Sunday morning at 2:30 a.m., I drove up to John F. Kennedy International Airport in New York to pick up my parents. They'd been on an American Airlines flight diverted from Heathrow Airport Tuesday to St. John's, Newfoundland, Canada. For five days they waited while pilots of other planes — particularly Sabena Airlines — squabbled with their American citizen passengers about returning to Europe since foreign carriers weren't allowed to land in the U.S. anymore. Five days of listening to American Airlines operators claiming to know nothing at all about the diverted flights or when they might return to New York.
Finally, after ascertaining from the security manager at St. John's airport that the flight had at last left (the American operators still pleading ignorance), I arrived at the entrance to JFK. It was pitch black out, no traffic, an occasional car speeding by into the airport. I came with expectations of round-the-clock Israeli-type security: bloodhounds, soldiers with machine guns, a demand for photo ID, etc. I anticipated a long wait and explanations. What did I get?
JFK lay open as if it were an abandoned shopping mall.
At Terminal 8, the American international arrivals, I pulled up in front of one lone car with the engine running. The man inside, who had ID tags on, told me: "You can't park here. They're towing, and it's $65. You have to go in the parking lot. See those sharpshooters on the roof?"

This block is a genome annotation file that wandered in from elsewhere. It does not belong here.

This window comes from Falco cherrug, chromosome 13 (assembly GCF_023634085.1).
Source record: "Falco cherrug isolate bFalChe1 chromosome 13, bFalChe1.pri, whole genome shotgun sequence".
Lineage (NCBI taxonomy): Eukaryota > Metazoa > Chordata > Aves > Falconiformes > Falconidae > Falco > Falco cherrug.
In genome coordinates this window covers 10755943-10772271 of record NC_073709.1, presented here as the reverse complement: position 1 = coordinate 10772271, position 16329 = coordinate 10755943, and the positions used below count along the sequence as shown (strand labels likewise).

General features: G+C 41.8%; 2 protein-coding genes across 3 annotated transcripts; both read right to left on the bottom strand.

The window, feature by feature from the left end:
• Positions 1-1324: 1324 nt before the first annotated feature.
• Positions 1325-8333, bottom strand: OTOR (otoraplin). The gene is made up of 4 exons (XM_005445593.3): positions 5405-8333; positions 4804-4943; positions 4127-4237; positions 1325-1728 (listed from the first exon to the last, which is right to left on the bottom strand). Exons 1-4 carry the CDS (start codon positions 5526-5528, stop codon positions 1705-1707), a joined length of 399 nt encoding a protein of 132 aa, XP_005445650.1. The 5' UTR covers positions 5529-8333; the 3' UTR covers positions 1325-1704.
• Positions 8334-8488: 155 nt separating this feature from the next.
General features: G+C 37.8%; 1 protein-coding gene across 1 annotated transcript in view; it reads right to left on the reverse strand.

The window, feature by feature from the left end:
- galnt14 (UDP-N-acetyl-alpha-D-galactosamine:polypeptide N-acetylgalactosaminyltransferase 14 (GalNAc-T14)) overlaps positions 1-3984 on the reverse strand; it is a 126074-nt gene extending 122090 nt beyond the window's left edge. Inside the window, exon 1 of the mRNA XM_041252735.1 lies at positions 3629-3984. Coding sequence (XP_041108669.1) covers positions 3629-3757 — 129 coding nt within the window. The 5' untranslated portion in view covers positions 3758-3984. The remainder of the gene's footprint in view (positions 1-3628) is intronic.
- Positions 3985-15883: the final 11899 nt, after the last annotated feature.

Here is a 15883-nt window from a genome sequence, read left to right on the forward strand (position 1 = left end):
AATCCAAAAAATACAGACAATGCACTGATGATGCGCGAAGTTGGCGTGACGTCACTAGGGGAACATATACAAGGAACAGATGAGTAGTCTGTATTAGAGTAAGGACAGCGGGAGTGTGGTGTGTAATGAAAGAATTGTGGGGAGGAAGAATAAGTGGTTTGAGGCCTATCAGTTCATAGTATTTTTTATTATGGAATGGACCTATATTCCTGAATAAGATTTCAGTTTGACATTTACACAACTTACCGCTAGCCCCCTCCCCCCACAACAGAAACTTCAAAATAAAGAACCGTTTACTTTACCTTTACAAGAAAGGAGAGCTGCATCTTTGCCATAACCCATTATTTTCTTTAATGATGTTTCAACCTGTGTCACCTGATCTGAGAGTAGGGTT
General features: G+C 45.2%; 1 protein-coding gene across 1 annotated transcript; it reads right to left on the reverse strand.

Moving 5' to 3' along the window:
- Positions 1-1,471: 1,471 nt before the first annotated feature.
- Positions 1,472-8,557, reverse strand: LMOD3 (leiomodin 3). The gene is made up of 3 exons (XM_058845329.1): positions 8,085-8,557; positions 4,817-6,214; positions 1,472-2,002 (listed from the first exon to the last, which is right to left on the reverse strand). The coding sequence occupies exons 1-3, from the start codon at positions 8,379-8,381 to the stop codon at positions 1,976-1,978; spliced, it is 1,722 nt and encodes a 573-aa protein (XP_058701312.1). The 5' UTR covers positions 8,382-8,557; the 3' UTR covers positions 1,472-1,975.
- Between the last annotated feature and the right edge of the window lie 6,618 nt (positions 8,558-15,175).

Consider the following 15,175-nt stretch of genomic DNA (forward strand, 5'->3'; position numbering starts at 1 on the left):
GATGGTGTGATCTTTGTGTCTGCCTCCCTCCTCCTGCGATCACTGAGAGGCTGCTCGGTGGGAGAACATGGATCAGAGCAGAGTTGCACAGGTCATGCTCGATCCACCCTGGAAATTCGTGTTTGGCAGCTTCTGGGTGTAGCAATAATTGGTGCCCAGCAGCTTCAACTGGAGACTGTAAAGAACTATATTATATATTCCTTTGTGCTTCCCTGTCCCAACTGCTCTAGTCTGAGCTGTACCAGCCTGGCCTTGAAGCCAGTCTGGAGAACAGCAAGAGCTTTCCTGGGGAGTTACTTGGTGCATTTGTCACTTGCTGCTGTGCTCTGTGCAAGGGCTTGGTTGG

I looked up, and saw no one.
Still seeing no one, I decided a post-midnight towing wasn't worth the trouble, and found my way to the lot. As I drove, a zipper sign was blinking the warning: "Be Prepared to Stop for Police Check." But there were no cops and there was no check.
I walked into the American Terminal. Doors wide open. A few people milling about. No one stopped me. A janitor was sweeping around the baggage carousels. There wasn't a single person of authority present.
Familiar with the terminal, I took the escalator upstairs hoping someone would know where my folks' flight was landing. Again, no one. Halfway across the concourse, near the closed Brookstone, there was a group of people checking out a departures listing. I asked them if they had any information, and where someone from American would be? "They're not here," said a woman. "Maybe in an hour." Everyone shrugged.
It was a strike out, so I headed to the men's room and passed an open janitor's closet left unattended. In fact, the whole place was unguarded. I started to think of all the places a terrorist could leave a present for unsuspecting passengers. The possibilities were too many to count.
As I left I asked the janitor if he knew what was going on. He told me all the flights had been moved to Terminal 4, the international building. At the exit to the parking lot, I mentioned to the woman locked in the cashier's cage that I'd seen no security in Terminal 8.
"That's no good," she said. "They could blow us all up."
At 5:30 a.m., without explanation for its lateness, the American flight arrived. It was five days off schedule, but everyone was all right. And the Sabena passengers? Apparently they rented a bus and tried to drive to Nova Scotia. But hurricane conditions forced them to turn back to St. John's. No one's heard from them since.